On the back of India’s triumphant campaign in the 2007 World T20, it was felt that there was a need to keep the frenzy around the country alive. It thus gave birth to the Indian Premier League (IPL) in 2008. T20 was a relatively unknown format in India. The only glimpse of the shortest format one had witnessed within the country was the India Cricket League (ICL), which had initially garnered interest before India played their first-ever T20 International (T20I) in a one-off match against South Africa, thereby entering the 2007 World T20 as the least experienced international side.
MS Dhoni’s side went on to hand India a World Cup in 2007 after all, following the debacle in the Caribbean not so long ago. T20s was considered to be a young man’s game initially and hence big guns like Rahul Dravid, Sachin Tendulkar and Sourav Ganguly asked not to be considered for the tournament. However, that theory would go on to be quashed by many players in years to come.
When the IPL began on April 18, 2008, there was a sense of excitement among the fans. A format that offers a result in a span of 40 overs, thereby giving the license for the batsmen to go for the big, explosive shots, which consequently translated into entertainment for those watching. In simple words, T20 is a fast paced Ashutosh Gowariker movie.
However, in the years to come, the audience soon discovered that bowlers too had a say with slow, disguised balls, knuckle-balls, back-of-the-hand deliveries etc.. It was the need of the hour considering how batting over the years had evolved – be it with the reverse hits, reverse sweeps or even the scoops over the wicketkeeper. It was only fair that the bowlers too came up with variations of their own.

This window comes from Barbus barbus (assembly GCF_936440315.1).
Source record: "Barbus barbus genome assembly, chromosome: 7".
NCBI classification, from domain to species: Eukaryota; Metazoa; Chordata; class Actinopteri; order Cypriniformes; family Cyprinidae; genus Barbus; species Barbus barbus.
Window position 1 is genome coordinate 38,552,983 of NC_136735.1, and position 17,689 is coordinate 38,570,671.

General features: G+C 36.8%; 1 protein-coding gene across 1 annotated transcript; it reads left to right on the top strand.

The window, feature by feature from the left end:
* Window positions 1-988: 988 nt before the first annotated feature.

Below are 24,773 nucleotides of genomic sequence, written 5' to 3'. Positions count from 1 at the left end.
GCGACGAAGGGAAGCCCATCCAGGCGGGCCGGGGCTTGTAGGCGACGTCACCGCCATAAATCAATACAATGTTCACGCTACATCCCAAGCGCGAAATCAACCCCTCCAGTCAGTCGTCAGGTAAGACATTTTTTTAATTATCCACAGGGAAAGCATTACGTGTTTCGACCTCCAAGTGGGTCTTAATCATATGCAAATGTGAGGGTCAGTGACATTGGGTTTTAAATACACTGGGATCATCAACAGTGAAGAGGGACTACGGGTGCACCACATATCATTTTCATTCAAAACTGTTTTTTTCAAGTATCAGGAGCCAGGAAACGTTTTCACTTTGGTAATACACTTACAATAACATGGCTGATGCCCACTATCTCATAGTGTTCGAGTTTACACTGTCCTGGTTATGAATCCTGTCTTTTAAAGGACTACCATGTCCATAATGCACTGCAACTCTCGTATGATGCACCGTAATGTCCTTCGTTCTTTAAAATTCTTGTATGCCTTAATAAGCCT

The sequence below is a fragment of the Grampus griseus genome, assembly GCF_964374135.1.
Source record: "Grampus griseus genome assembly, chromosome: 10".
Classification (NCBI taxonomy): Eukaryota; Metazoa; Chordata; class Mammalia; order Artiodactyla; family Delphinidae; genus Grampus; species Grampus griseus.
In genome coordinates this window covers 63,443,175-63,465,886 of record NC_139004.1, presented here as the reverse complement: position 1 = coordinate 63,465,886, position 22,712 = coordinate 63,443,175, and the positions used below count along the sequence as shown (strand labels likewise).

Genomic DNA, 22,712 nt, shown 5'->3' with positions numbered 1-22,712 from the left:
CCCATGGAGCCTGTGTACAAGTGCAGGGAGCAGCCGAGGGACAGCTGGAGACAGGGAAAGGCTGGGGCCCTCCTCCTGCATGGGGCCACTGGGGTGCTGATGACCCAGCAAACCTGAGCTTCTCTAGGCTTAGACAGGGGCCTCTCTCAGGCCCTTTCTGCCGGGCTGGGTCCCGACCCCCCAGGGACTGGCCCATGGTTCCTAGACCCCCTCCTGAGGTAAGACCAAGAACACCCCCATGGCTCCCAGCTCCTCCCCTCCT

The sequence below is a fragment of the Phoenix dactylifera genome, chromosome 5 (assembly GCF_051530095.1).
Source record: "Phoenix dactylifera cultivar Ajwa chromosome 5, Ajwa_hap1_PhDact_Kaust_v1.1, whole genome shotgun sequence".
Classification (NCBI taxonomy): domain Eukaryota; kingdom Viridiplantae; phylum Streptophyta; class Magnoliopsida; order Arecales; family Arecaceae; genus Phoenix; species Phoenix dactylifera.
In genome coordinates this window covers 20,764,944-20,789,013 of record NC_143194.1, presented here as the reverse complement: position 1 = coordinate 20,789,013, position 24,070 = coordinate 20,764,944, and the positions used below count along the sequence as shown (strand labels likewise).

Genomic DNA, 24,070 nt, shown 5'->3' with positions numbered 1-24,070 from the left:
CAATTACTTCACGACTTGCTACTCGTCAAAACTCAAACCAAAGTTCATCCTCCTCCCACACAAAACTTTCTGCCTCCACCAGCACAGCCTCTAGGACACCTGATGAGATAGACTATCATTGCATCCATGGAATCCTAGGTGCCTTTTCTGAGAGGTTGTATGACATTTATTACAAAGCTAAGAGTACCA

Initially, T20s was seen more as a containing game for the bowlers. But soon enough, it was found that picking up wickets was the best way to contain. While hitting big sixes was considered entertainment now, even the bowlers too get their due credit – be it pacers or spinners.
Just as Yuvraj Singh proved that hitting six sixes in an over is possible, Lakshmipathy Balaji in the first edition of the IPL, proved that a hat-trick in the shortest format too is not out of the question – A feat he achieved on this day in 2008.
It was the business end of the tournament and Chennai Super Kings had already won five out of the eight matches. After winning the first four matches without much trouble, CSK had lost three in a row, before bouncing back against Delhi Daredevils, against whom they won by three wickets off the final ball of the match. Their opponents Kings XI Punjab (KXIP) too had as many wins as CSK and therefore the contest became all the more enticing as the winner would have an upper hand in making it through to the semi-final.